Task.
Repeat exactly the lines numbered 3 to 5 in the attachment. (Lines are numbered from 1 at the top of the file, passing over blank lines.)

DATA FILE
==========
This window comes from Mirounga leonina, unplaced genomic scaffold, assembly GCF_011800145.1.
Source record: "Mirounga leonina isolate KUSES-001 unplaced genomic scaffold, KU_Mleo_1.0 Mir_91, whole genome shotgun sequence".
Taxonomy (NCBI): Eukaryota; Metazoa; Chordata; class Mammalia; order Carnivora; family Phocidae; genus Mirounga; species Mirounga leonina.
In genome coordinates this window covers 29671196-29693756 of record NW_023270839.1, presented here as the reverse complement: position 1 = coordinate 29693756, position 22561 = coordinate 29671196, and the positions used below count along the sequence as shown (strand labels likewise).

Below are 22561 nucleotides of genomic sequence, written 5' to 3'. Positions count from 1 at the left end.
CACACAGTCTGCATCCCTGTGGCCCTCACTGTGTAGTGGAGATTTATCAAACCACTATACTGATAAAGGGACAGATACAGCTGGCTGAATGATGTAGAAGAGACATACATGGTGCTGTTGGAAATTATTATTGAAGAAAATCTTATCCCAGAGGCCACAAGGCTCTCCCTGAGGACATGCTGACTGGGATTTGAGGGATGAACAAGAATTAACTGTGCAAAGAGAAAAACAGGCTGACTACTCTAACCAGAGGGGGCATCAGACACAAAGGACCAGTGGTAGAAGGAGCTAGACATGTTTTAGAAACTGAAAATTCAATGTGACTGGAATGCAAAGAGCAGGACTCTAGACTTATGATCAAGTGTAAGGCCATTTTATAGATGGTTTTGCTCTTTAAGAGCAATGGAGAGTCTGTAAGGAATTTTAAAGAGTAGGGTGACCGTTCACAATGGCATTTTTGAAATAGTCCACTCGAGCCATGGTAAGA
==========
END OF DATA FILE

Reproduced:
Taxonomy (NCBI): Eukaryota; Metazoa; Chordata; class Mammalia; order Carnivora; family Phocidae; genus Mirounga; species Mirounga leonina.
In genome coordinates this window covers 29671196-29693756 of record NW_023270839.1, presented here as the reverse complement: position 1 = coordinate 29693756, position 22561 = coordinate 29671196, and the positions used below count along the sequence as shown (strand labels likewise).

Below are 22561 nucleotides of genomic sequence, written 5' to 3'. Positions count from 1 at the left end.